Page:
Theory:

There are two types of diseases based on the way it is formed.
  1. Infectious diseases
  2. Non-infectious diseases
Infectious disease:
Infectious diseases are diseases created through infectious agents such as bacteria, viruses, fungi etc. These are the diseases caused by external pathogenic organisms that invade our body and can be transferred from human to human or animal to animal through air, water, food or insects.
Hence, the diseases are called as communicable diseases.
Example:
Influenza, Tuberculosis, Chickenpox, Cholera, Pneumonia, Malaria, etc.
Name of disease 
   Mode of spread
CholeraFood and water
Typhoid   Food and water
Hepatitis    Food and water
InfluenzaAir
Tuberculosis Air
Malaria   Mosquito
Tetanus  Bite wound exposed to dust or rusted item
Non-Infectious diseases:
These diseases are caused due to a malfunction in the body system. Pathogens do not cause them. So these diseases don't get transferred from one organism to others. Hence, these diseases are called as Non-communicable diseases (NCD).
They are caused by,
  1. Malfunctioning of organs
  2. Genetic abnormalities
  3. Hormonal imbalances
  4. Immune system defects
Example:
Diabetes, Obesity, Cancer, Goitre, Coronary heart diseases, etc.
Difference between infectious and non-infectious diseases:
  
Infectious diseases
Non-infectious diseases
Infectious diseases are also called communicable diseases or transmissible diseases as they can spread from infected person to healthy person.Non infectious diseases are also called non communicable diseases as they do not pass on from one person to another.
Infectious diseases caused by pathogens such as viruses, bacteria, fungi, protozoans and worms.Non infectious diseases caused by factors such as genetics, environment and lifestyle.
Infection is transmitted through direct contact or through mediumInfection is not transmitted through direct contact or medium.
Examples of infectious diseases are colds, influenza, chicken pox, herpes and measles.Examples of non infectious diseases are Down syndrome, hemophilia, skin cancer and cardiovascular disease.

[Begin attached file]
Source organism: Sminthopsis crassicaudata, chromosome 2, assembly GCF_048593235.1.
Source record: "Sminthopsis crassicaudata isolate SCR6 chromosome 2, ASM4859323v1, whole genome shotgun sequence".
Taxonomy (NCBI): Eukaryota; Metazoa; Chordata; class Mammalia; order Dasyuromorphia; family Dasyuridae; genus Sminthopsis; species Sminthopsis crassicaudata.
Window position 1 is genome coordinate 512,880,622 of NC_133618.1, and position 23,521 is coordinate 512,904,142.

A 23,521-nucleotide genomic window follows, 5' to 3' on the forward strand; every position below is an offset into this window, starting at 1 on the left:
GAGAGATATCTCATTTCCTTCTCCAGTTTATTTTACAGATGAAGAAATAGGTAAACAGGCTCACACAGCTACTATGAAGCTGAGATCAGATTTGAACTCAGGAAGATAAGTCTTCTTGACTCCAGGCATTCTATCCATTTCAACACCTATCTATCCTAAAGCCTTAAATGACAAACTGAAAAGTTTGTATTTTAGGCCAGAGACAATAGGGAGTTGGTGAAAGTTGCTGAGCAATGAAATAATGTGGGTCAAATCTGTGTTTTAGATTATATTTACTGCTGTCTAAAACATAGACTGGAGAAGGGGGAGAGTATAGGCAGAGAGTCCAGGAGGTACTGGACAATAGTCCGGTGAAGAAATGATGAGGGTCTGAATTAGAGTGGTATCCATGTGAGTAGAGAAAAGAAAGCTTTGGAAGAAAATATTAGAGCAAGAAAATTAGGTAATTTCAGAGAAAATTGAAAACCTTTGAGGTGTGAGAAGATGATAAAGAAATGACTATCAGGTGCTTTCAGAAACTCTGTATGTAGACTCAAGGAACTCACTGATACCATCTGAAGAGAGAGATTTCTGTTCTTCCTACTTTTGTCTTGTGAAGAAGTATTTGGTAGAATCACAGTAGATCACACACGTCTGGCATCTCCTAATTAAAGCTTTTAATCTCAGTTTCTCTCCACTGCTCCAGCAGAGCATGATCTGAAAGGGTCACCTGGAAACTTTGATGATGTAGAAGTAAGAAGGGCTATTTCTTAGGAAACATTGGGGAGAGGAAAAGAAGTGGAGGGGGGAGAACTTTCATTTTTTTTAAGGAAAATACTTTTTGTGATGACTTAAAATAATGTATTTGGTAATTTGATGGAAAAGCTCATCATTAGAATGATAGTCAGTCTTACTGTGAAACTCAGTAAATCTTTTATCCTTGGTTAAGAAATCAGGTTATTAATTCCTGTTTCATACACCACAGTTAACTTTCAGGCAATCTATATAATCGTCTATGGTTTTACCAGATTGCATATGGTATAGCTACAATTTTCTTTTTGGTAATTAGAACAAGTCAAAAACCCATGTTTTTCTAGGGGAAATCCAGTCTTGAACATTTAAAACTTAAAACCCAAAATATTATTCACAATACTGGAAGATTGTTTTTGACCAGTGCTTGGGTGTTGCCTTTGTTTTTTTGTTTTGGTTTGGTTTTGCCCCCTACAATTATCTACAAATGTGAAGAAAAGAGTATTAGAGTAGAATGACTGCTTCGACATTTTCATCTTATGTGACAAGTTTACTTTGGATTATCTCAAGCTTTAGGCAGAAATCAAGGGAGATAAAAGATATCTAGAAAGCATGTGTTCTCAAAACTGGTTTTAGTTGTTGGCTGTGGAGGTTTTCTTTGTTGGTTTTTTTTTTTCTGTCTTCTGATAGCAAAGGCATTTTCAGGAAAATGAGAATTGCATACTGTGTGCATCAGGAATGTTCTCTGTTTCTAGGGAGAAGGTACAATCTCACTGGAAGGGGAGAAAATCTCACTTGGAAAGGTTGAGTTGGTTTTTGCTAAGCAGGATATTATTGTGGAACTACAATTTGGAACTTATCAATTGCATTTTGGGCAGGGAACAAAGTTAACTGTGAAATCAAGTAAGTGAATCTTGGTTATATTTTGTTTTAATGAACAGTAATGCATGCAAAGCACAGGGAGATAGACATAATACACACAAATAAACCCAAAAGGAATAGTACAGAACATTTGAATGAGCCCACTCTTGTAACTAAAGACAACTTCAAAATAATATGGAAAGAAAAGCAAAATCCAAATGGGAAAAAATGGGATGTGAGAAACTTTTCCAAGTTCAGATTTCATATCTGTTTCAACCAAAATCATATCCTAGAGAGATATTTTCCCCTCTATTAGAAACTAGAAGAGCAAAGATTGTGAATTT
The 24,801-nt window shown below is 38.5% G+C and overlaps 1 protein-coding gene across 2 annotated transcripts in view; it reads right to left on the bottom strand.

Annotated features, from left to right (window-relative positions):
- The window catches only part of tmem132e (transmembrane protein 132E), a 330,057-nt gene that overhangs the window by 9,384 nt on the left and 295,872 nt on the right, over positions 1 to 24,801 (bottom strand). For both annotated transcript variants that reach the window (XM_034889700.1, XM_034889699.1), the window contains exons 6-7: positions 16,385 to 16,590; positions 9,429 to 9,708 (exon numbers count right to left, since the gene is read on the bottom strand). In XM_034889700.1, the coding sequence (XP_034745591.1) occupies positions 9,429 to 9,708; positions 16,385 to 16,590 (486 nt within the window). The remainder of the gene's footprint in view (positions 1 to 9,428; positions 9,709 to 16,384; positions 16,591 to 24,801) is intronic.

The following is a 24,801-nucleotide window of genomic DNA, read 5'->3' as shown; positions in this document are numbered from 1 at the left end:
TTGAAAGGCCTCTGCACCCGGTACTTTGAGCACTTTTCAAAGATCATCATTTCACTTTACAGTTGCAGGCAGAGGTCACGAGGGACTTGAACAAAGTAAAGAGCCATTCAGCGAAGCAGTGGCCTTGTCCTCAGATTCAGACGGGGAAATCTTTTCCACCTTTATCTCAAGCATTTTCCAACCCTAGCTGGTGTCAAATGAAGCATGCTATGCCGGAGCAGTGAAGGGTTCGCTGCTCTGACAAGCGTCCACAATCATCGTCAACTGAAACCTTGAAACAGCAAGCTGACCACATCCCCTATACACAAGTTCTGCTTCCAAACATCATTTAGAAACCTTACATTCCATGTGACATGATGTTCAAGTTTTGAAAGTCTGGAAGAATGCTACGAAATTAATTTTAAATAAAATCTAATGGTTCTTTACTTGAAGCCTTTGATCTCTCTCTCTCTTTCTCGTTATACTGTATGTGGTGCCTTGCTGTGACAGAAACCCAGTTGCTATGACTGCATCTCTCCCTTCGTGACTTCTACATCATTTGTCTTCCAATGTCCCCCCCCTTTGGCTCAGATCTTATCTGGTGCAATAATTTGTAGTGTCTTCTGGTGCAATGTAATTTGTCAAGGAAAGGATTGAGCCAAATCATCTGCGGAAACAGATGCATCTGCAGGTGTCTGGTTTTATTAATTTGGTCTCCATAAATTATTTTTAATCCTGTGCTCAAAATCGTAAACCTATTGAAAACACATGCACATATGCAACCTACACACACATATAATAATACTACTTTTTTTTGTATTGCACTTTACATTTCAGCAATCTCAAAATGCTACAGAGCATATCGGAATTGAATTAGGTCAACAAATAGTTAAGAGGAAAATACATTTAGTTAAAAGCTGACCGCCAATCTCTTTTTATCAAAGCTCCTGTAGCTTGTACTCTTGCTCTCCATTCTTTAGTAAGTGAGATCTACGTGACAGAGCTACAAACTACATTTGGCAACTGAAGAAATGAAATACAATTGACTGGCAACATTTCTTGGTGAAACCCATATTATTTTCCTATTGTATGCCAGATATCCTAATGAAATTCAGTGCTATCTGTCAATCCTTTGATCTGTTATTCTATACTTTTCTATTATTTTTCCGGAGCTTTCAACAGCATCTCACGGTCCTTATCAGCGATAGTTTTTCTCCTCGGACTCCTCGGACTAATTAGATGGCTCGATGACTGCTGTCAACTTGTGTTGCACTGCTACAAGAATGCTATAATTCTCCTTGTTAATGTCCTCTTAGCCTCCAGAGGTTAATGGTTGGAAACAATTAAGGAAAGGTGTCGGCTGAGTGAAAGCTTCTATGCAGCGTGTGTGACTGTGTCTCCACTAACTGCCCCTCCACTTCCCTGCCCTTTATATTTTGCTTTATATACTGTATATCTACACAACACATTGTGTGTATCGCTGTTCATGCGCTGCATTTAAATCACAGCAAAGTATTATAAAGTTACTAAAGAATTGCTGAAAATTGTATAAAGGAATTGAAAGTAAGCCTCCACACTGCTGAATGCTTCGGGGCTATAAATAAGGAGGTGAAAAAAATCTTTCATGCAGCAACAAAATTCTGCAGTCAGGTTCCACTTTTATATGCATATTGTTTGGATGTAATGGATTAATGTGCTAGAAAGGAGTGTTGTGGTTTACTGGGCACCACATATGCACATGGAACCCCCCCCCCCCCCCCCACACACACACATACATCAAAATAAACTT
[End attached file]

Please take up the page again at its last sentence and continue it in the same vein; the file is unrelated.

In the below section, we will see how the transmission of infectious diseases occurs.

The following are the steps involved in the transmission of an infectious disease.
  1. Transmission of infectious agents from a reservoir of infection
  2. Invading the organism's body through a point of entry
  3. Residing of microbes in specific organs or tissues
  4. Incubation of the infectious agent for a certain period
  5. Occurrence of infection and illness
  6. Transmission of an infectious agent to other host
Reservoir of infection:
This term refers to a specific environment other than the host where pathogens can grow and multiply without causing disease. In other words, they are the breeding grounds for pathogens.
For example, water, soil and animal population.
 
Point of entry:
Point of entry is how a pathogen passes into the host from the external environment. When the pathogens enter the human body, infection develops inside it.
The pathogen enters the human body  through
  1. Contaminated air
  2. Contaminated water
  3. Contaminated food
  4. Physical contact
  5. Sexual contact
  6. Infected animals
Infection may be organ-specific or tissue-specific within our body where the microbes reside.
Incubation period:
The time interval between the start of an infection and the first appearance of the disease is called the incubation period.
This period of infection may vary from several days to hours.
 
Infection:
  
Infection occurs when the infectious agent enters the human body or animal and thrives and multiplies. Sometimes, infection occurs due to a specific infectious agent which results in body cells damage, and symptoms of the disease start to appear. This condition is called as illness.
 
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Types of infectious agents